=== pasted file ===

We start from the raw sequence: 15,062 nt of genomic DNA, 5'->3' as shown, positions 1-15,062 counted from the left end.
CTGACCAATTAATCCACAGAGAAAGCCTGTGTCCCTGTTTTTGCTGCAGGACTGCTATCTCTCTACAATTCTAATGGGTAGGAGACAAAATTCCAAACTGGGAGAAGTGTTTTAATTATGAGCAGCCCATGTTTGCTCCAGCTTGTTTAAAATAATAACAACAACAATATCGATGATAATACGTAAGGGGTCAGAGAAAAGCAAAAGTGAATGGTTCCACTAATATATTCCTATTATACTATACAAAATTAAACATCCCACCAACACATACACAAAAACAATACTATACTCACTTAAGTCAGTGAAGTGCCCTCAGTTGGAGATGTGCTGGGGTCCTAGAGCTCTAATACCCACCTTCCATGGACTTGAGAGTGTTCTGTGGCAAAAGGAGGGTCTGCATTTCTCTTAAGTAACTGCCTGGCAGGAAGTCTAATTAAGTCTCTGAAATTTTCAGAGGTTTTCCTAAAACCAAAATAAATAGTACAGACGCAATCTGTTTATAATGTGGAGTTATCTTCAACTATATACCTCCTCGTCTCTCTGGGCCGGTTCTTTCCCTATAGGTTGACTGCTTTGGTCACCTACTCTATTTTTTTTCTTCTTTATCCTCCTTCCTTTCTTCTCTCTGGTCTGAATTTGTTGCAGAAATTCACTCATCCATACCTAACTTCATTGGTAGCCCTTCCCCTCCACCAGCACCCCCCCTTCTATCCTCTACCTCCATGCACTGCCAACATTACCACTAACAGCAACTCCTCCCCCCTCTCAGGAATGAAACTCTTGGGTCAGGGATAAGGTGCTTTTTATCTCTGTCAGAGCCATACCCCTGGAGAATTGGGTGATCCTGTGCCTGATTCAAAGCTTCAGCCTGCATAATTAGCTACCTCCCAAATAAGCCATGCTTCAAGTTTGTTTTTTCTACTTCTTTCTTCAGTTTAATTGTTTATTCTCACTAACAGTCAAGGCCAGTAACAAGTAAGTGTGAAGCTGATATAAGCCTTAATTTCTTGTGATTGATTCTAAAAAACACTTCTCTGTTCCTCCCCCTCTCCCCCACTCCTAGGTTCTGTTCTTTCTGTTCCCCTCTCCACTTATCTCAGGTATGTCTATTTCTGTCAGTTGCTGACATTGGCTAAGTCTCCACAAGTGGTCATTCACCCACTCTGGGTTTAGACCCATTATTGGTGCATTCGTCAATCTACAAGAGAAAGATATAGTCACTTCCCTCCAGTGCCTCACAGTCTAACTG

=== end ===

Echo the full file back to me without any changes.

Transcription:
We start from the raw sequence: 15,062 nt of genomic DNA, 5'->3' as shown, positions 1-15,062 counted from the left end.
CTGACCAATTAATCCACAGAGAAAGCCTGTGTCCCTGTTTTTGCTGCAGGACTGCTATCTCTCTACAATTCTAATGGGTAGGAGACAAAATTCCAAACTGGGAGAAGTGTTTTAATTATGAGCAGCCCATGTTTGCTCCAGCTTGTTTAAAATAATAACAACAACAATATCGATGATAATACGTAAGGGGTCAGAGAAAAGCAAAAGTGAATGGTTCCACTAATATATTCCTATTATACTATACAAAATTAAACATCCCACCAACACATACACAAAAACAATACTATACTCACTTAAGTCAGTGAAGTGCCCTCAGTTGGAGATGTGCTGGGGTCCTAGAGCTCTAATACCCACCTTCCATGGACTTGAGAGTGTTCTGTGGCAAAAGGAGGGTCTGCATTTCTCTTAAGTAACTGCCTGGCAGGAAGTCTAATTAAGTCTCTGAAATTTTCAGAGGTTTTCCTAAAACCAAAATAAATAGTACAGACGCAATCTGTTTATAATGTGGAGTTATCTTCAACTATATACCTCCTCGTCTCTCTGGGCCGGTTCTTTCCCTATAGGTTGACTGCTTTGGTCACCTACTCTATTTTTTTTCTTCTTTATCCTCCTTCCTTTCTTCTCTCTGGTCTGAATTTGTTGCAGAAATTCACTCATCCATACCTAACTTCATTGGTAGCCCTTCCCCTCCACCAGCACCCCCCCTTCTATCCTCTACCTCCATGCACTGCCAACATTACCACTAACAGCAACTCCTCCCCCCTCTCAGGAATGAAACTCTTGGGTCAGGGATAAGGTGCTTTTTATCTCTGTCAGAGCCATACCCCTGGAGAATTGGGTGATCCTGTGCCTGATTCAAAGCTTCAGCCTGCATAATTAGCTACCTCCCAAATAAGCCATGCTTCAAGTTTGTTTTTTCTACTTCTTTCTTCAGTTTAATTGTTTATTCTCACTAACAGTCAAGGCCAGTAACAAGTAAGTGTGAAGCTGATATAAGCCTTAATTTCTTGTGATTGATTCTAAAAAACACTTCTCTGTTCCTCCCCCTCTCCCCCACTCCTAGGTTCTGTTCTTTCTGTTCCCCTCTCCACTTATCTCAGGTATGTCTATTTCTGTCAGTTGCTGACATTGGCTAAGTCTCCACAAGTGGTCATTCACCCACTCTGGGTTTAGACCCATTATTGGTGCATTCGTCAATCTACAAGAGAAAGATATAGTCACTTCCCTCCAGTGCCTCACAGTCTAACTG